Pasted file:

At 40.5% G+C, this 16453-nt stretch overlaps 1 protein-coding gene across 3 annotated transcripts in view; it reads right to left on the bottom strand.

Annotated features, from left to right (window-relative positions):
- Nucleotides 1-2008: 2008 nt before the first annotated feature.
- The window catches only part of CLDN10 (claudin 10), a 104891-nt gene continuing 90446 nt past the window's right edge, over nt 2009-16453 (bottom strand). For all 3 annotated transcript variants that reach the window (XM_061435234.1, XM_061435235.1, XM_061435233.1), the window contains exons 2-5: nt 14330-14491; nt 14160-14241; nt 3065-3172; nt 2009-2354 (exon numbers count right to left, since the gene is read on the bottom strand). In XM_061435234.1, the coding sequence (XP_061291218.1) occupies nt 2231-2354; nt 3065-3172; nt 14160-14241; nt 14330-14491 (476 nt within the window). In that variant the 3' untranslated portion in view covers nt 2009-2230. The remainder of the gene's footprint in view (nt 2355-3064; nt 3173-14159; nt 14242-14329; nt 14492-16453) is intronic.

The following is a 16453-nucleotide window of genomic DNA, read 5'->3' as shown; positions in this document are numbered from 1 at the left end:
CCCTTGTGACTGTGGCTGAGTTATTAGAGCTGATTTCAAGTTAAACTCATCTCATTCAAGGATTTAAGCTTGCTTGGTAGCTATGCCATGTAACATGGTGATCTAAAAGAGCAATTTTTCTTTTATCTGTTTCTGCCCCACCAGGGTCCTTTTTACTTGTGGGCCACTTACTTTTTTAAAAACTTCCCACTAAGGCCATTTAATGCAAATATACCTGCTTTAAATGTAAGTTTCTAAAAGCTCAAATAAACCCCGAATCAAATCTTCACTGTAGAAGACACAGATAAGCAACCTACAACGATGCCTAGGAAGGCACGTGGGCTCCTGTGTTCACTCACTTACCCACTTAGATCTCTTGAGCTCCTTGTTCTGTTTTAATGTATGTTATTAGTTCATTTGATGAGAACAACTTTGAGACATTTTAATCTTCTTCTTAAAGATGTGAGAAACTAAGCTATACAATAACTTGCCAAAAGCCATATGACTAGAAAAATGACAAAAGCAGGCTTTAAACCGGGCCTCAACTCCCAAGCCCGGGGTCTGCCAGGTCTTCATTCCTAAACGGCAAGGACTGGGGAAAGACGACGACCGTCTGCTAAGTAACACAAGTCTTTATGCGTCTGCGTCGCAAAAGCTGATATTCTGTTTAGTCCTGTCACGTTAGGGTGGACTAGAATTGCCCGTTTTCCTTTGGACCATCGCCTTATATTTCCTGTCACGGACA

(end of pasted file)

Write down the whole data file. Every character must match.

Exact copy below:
At 40.5% G+C, this 16453-nt stretch overlaps 1 protein-coding gene across 3 annotated transcripts in view; it reads right to left on the bottom strand.

Annotated features, from left to right (window-relative positions):
- Nucleotides 1-2008: 2008 nt before the first annotated feature.
- The window catches only part of CLDN10 (claudin 10), a 104891-nt gene continuing 90446 nt past the window's right edge, over nt 2009-16453 (bottom strand). For all 3 annotated transcript variants that reach the window (XM_061435234.1, XM_061435235.1, XM_061435233.1), the window contains exons 2-5: nt 14330-14491; nt 14160-14241; nt 3065-3172; nt 2009-2354 (exon numbers count right to left, since the gene is read on the bottom strand). In XM_061435234.1, the coding sequence (XP_061291218.1) occupies nt 2231-2354; nt 3065-3172; nt 14160-14241; nt 14330-14491 (476 nt within the window). In that variant the 3' untranslated portion in view covers nt 2009-2230. The remainder of the gene's footprint in view (nt 2355-3064; nt 3173-14159; nt 14242-14329; nt 14492-16453) is intronic.

The following is a 16453-nucleotide window of genomic DNA, read 5'->3' as shown; positions in this document are numbered from 1 at the left end:
CCCTTGTGACTGTGGCTGAGTTATTAGAGCTGATTTCAAGTTAAACTCATCTCATTCAAGGATTTAAGCTTGCTTGGTAGCTATGCCATGTAACATGGTGATCTAAAAGAGCAATTTTTCTTTTATCTGTTTCTGCCCCACCAGGGTCCTTTTTACTTGTGGGCCACTTACTTTTTTAAAAACTTCCCACTAAGGCCATTTAATGCAAATATACCTGCTTTAAATGTAAGTTTCTAAAAGCTCAAATAAACCCCGAATCAAATCTTCACTGTAGAAGACACAGATAAGCAACCTACAACGATGCCTAGGAAGGCACGTGGGCTCCTGTGTTCACTCACTTACCCACTTAGATCTCTTGAGCTCCTTGTTCTGTTTTAATGTATGTTATTAGTTCATTTGATGAGAACAACTTTGAGACATTTTAATCTTCTTCTTAAAGATGTGAGAAACTAAGCTATACAATAACTTGCCAAAAGCCATATGACTAGAAAAATGACAAAAGCAGGCTTTAAACCGGGCCTCAACTCCCAAGCCCGGGGTCTGCCAGGTCTTCATTCCTAAACGGCAAGGACTGGGGAAAGACGACGACCGTCTGCTAAGTAACACAAGTCTTTATGCGTCTGCGTCGCAAAAGCTGATATTCTGTTTAGTCCTGTCACGTTAGGGTGGACTAGAATTGCCCGTTTTCCTTTGGACCATCGCCTTATATTTCCTGTCACGGACA